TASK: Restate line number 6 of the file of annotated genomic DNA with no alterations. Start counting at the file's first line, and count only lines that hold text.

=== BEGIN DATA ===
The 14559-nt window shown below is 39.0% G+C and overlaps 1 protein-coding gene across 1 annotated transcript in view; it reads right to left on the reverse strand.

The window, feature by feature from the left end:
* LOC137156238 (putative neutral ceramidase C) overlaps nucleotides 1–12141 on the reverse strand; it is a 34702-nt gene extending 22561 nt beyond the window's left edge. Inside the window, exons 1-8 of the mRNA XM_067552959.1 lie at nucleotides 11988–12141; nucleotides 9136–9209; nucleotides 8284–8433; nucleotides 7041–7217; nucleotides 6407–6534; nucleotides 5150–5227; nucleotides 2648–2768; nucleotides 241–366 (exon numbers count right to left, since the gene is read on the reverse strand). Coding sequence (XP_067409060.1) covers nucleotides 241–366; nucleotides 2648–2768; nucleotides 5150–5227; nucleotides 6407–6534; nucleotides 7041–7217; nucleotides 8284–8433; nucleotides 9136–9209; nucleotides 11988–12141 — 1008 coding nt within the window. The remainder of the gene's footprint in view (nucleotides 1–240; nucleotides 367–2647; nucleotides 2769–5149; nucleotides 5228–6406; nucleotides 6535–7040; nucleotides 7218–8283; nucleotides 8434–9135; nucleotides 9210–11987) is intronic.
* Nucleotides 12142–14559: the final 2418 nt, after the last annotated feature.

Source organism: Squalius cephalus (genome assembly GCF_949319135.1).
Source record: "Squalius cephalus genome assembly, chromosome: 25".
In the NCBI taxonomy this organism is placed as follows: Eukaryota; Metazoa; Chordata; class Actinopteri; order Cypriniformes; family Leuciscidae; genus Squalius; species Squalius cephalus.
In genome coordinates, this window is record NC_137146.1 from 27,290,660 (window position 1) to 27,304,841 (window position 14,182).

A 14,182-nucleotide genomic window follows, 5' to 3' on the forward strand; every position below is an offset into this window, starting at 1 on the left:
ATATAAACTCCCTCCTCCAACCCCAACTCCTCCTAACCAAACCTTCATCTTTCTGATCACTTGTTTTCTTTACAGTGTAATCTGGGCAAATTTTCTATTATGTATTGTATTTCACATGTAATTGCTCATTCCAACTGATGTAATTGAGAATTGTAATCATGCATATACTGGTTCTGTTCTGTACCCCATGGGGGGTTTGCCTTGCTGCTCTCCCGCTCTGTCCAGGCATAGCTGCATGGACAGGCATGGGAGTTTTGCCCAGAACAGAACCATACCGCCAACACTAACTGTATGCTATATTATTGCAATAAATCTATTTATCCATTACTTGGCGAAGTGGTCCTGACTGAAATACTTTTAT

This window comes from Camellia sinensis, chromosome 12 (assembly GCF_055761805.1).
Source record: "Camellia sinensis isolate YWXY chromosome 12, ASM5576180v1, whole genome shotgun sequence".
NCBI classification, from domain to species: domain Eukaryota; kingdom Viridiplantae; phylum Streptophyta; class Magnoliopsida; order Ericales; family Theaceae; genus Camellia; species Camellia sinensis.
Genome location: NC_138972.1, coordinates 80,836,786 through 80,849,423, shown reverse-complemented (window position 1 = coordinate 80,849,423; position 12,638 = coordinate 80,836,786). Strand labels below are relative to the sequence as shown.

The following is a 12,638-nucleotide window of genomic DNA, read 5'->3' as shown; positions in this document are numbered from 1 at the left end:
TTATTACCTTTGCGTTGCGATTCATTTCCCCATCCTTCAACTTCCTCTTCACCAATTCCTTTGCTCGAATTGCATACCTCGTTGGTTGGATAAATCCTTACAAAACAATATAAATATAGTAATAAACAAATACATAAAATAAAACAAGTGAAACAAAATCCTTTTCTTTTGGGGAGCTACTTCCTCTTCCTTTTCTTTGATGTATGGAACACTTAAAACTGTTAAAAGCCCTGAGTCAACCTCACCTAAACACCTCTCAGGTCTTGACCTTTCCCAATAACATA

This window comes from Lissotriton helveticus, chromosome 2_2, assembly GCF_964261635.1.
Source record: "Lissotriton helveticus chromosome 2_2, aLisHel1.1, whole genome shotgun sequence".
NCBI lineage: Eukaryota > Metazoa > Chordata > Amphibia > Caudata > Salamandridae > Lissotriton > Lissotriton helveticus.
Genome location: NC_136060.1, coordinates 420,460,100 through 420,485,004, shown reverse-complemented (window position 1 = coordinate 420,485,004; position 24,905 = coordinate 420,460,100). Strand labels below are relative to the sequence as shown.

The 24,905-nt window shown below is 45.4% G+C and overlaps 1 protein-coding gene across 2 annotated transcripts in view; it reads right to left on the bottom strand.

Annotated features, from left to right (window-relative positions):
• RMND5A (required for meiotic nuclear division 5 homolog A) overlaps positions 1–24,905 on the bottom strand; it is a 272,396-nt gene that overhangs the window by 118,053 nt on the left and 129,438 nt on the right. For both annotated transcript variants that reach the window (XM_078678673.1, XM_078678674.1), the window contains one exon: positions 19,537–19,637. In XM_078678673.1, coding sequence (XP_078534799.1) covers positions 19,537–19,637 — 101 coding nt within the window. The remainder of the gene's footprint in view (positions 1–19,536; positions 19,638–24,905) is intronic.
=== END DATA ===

Source record: "Squalius cephalus genome assembly, chromosome: 25".